Methionine adenosyltransferase (MAT) is an essential enzyme that catalyzes the formation of S- adenosylmethionine (SAMe). In mammals, the catalytic subunit of MAT is encoded by two genes, MAT1A and MAT2A, while a third gene MAT2?, encodes for a regulatory subunit ? that regulates MAT2A-encoded enzyme. MAT1A is expressed in liver while MAT2A is widely distributed. In hepatocytes, increased MAT2A and MAT2? expression increased growth. SAMe inhibits hepatocyte growth, is pro-apoptotic in liver cancer cells but anti- apoptotic in normal hepatocytes. Regulation of MAT genes and whether MAT and SAMe regulate growth and death in colon cancer cells are unknown. We found increased MAT2A and MAT2? mRNA levels in resected colon cancer specimens as compared to adjacent normal tissue. This occurred due to increased transcription. MAT2A mRNA levels are also increased in the polyps of Min mice. EGF, IGF-1 and leptin, three mitogens implicated in the pathogenesis and invasiveness of colon cancer, induced MAT2A expression and growth in colon cancer cell lines RKO and HT29. Lowering MAT2A expression by RNAi reduced growth and blocked the mitogenic effects of these growth factors. SAMe and its metabolite methylthioadenosine (MTA) lowered MAT2A expression and prevented the ability of growth factors to induce MAT2A and cell proliferation. Furthermore, SAMe and MTA inhibited growth of colon cancer cells by inducing apoptosis. A novel target identified is cFLIP, which is down-regulated by both SAMe and MTA. Finally, overexpression increased, while reduced expression of MAT2? inhibited growth and caused apoptosis. The current proposal will extend these novel observations in five specific aims: 1. Examine transcriptional regulation of MAT2A in colon cancer cell lines -we will determine how MAT2A is transcriptionally regulated at baseline and in response to growth factors, SAMe and MTA;2. elucidate the molecular mechanism(s) of MAT2A and MAT2? up-regulation in colon cancer- we will use resected colon cancer and normal tissue specimens to elucidate the mechanisms of their up-regulation;3. determine how MAT genes influence growth and death of colon cancer cells -we will determine how MAT2A and MAT2? regulate growth and apoptosis;4. elucidate the mechanisms of SAMe and MTA-induced apoptosis in colon cancer cells - we will define the molecular mechanisms and examine whether normal colon epithelial cells are affected;and 5. Assess changes in MAT expression during tumor formation and efficacy of SAMe and MTA in chemoprevention and treatment of intestinal tumors - we will examine whether SAMe and MTA can prevent spontaneous polyp formation in Min mice, and halt progression and reverse already established aberrant crypt foci in Min mice treated with azoxymethane. Successful completion of these studies should greatly enhance our understanding of the role of MAT and SAMe in colon cancer pathogenesis and may provide a novel therapeutic approach for both chemoprevention and treatment of colon polyps and cancer, topics that are highly relevant to public health.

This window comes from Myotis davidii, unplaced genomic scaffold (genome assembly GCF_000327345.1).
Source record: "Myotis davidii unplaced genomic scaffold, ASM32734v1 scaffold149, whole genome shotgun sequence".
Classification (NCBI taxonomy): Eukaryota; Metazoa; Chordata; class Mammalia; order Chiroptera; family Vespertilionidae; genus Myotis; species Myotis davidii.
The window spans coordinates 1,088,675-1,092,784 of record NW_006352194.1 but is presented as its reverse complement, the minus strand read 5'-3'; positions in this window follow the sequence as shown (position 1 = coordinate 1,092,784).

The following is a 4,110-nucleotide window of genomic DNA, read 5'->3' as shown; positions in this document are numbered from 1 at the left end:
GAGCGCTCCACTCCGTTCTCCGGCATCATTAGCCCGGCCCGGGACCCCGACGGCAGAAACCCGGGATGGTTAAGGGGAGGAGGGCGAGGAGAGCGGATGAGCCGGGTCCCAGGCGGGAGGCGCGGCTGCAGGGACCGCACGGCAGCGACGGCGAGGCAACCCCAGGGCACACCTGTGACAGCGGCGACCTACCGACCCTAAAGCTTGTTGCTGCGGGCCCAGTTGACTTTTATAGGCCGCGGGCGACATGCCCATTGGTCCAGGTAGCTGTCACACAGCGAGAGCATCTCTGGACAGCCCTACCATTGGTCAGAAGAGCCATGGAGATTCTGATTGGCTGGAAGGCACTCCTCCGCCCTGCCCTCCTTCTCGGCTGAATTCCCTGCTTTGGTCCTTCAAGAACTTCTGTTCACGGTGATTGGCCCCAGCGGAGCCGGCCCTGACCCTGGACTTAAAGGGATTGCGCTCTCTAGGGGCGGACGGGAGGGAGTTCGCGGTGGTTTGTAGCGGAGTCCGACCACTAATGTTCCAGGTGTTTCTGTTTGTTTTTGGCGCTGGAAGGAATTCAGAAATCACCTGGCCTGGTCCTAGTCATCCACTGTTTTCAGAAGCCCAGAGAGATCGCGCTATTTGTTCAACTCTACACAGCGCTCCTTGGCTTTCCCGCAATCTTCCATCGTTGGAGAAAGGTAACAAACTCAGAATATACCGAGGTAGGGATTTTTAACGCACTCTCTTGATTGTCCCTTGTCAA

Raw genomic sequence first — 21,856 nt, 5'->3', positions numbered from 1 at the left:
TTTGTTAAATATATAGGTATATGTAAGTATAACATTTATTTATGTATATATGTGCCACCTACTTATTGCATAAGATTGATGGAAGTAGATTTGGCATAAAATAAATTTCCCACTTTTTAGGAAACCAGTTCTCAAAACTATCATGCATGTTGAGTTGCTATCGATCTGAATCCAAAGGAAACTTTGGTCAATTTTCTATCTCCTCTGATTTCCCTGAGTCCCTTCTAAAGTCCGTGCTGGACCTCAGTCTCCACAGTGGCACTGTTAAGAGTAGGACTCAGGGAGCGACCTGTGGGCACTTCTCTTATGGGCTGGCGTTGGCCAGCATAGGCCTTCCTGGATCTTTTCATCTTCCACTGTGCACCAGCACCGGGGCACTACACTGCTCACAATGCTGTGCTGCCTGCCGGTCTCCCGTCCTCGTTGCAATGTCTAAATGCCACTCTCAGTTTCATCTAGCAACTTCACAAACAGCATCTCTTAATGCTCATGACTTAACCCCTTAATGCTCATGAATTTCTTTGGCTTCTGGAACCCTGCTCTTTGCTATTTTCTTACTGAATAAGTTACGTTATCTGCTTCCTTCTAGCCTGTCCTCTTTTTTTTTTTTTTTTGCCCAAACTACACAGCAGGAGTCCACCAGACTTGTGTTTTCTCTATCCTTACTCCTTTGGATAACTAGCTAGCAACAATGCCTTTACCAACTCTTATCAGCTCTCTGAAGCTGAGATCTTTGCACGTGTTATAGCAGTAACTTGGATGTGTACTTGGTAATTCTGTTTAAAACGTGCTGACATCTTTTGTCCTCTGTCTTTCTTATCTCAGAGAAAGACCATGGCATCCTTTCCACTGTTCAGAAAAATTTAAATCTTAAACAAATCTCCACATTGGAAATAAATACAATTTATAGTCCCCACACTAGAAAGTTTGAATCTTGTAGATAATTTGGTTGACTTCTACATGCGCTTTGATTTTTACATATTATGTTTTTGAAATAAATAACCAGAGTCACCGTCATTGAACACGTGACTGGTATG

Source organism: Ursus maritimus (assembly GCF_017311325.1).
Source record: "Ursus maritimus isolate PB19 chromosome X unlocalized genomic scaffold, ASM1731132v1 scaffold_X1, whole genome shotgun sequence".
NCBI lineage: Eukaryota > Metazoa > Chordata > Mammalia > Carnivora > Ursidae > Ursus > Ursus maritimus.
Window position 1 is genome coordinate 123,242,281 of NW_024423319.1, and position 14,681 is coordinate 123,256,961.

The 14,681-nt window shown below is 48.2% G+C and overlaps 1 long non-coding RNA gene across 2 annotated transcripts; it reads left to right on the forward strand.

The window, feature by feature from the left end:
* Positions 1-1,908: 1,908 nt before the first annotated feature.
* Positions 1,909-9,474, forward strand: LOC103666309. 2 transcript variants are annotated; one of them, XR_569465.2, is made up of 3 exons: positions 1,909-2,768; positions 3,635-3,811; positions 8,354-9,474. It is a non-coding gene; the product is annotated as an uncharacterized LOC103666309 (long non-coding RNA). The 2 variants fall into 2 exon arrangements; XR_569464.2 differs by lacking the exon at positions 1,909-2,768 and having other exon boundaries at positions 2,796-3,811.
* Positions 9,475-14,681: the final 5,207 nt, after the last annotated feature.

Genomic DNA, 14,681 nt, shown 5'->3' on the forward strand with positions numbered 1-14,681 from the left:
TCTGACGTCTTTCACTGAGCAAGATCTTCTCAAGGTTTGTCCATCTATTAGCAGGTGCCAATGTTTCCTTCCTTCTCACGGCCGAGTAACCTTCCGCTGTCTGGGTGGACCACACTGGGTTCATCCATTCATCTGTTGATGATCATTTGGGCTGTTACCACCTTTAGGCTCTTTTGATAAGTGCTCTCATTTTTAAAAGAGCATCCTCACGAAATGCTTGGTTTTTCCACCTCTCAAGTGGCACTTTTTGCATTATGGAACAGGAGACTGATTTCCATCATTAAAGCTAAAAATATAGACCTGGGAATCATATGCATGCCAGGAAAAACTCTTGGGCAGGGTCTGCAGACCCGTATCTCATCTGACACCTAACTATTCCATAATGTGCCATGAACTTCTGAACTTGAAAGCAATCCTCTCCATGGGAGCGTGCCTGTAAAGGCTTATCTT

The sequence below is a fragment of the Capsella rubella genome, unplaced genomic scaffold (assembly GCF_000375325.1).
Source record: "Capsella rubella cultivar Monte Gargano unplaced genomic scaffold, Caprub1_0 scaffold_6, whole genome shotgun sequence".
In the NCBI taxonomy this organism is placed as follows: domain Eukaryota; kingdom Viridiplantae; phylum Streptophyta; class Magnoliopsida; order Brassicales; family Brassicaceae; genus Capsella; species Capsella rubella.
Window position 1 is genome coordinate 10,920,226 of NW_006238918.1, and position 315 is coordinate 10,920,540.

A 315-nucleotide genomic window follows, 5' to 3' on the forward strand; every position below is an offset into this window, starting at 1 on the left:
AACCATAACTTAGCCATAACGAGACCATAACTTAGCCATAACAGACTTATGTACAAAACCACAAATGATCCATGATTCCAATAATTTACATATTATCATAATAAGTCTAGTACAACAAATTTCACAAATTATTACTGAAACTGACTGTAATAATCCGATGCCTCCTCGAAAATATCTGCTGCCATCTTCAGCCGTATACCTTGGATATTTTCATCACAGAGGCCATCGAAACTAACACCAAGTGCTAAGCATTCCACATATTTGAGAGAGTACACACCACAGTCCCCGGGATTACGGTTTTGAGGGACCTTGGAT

Public Health Relevance

Colon cancer remains one of the most common cancers in the western world. At the present time effective chemopreventive therapy that is devoid of side effects is lacking. The goals of this project are to investigate a new paradigm in colon cancer development and see if S-adenosylmethionine (SAMe), a nutritional supplement widely available, and its metabolite methylthioadenosine (MTA) can be effective in the chemoprevention and treatment of colon cancer.

National Institute of Health (NIH)
National Center for Complementary & Alternative Medicine (NCCAM)
Research Project (R01)
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Special Emphasis Panel (ZRG1-DIG-C (04))
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Sorkin, Barbara C
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University of Southern California
Internal Medicine/Medicine
Schools of Medicine
Los Angeles
United States
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